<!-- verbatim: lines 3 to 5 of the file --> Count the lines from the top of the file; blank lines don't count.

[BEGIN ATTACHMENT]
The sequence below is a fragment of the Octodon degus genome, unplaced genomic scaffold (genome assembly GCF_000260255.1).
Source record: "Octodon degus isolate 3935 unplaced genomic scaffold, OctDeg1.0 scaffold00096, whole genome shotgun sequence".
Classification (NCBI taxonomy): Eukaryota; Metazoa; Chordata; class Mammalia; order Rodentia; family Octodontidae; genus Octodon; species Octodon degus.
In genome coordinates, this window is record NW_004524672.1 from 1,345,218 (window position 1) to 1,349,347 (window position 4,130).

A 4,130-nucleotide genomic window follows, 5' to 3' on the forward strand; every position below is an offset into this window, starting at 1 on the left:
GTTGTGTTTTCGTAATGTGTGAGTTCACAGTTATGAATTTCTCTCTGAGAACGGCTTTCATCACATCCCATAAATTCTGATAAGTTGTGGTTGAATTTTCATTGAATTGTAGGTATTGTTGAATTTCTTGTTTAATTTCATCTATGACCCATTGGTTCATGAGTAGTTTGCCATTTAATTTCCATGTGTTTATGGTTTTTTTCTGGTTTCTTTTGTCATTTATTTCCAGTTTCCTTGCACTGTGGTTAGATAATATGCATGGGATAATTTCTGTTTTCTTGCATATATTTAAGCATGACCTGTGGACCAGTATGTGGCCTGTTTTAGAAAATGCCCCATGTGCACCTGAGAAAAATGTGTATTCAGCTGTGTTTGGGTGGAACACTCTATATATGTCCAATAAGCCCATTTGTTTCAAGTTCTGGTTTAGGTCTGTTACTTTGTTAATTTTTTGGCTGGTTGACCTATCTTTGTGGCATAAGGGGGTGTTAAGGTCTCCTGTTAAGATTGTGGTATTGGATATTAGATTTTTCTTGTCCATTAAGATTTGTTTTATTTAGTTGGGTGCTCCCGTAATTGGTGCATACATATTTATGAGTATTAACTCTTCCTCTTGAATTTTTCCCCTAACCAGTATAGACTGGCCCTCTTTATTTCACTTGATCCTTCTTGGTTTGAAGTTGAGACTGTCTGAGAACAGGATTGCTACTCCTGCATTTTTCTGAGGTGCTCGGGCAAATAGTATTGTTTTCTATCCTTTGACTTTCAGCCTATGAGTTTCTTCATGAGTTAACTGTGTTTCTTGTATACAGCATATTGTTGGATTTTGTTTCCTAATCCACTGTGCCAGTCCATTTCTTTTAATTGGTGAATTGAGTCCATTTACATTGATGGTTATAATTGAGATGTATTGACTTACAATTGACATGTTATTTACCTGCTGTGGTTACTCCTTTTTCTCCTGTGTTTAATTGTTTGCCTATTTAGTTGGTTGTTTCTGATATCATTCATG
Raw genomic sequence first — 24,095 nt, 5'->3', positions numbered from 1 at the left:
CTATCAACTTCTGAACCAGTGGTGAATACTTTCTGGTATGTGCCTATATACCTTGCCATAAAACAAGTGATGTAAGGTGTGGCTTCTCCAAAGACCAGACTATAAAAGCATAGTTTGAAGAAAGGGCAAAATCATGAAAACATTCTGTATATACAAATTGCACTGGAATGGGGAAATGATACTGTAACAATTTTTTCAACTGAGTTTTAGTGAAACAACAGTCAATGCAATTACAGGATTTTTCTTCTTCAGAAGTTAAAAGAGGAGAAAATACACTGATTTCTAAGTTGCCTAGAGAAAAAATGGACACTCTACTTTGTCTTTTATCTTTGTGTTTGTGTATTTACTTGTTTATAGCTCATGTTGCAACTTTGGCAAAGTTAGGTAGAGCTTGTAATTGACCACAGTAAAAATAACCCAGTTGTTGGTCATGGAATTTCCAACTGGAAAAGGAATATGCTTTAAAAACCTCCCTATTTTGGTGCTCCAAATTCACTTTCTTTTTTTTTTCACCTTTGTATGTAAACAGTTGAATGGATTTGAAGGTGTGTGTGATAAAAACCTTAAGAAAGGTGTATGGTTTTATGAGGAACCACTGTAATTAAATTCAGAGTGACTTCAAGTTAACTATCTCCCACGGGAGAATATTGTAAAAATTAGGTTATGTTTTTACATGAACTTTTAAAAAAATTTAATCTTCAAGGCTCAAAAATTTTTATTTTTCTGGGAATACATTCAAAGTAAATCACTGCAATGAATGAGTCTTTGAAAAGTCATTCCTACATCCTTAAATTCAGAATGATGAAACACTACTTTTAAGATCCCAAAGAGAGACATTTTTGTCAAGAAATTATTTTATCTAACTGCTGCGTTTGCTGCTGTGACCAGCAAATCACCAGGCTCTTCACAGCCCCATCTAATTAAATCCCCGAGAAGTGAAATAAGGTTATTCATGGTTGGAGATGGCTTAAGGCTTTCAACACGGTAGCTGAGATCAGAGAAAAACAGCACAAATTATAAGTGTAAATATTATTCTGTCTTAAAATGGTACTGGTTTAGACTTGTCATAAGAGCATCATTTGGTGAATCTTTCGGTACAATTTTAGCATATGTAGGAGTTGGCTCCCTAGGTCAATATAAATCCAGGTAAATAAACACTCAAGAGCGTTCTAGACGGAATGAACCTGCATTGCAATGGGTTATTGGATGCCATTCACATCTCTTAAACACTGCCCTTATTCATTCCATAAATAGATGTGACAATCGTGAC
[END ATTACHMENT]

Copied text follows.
Classification (NCBI taxonomy): Eukaryota; Metazoa; Chordata; class Mammalia; order Rodentia; family Octodontidae; genus Octodon; species Octodon degus.
In genome coordinates, this window is record NW_004524672.1 from 1,345,218 (window position 1) to 1,349,347 (window position 4,130).

A 4,130-nucleotide genomic window follows, 5' to 3' on the forward strand; every position below is an offset into this window, starting at 1 on the left: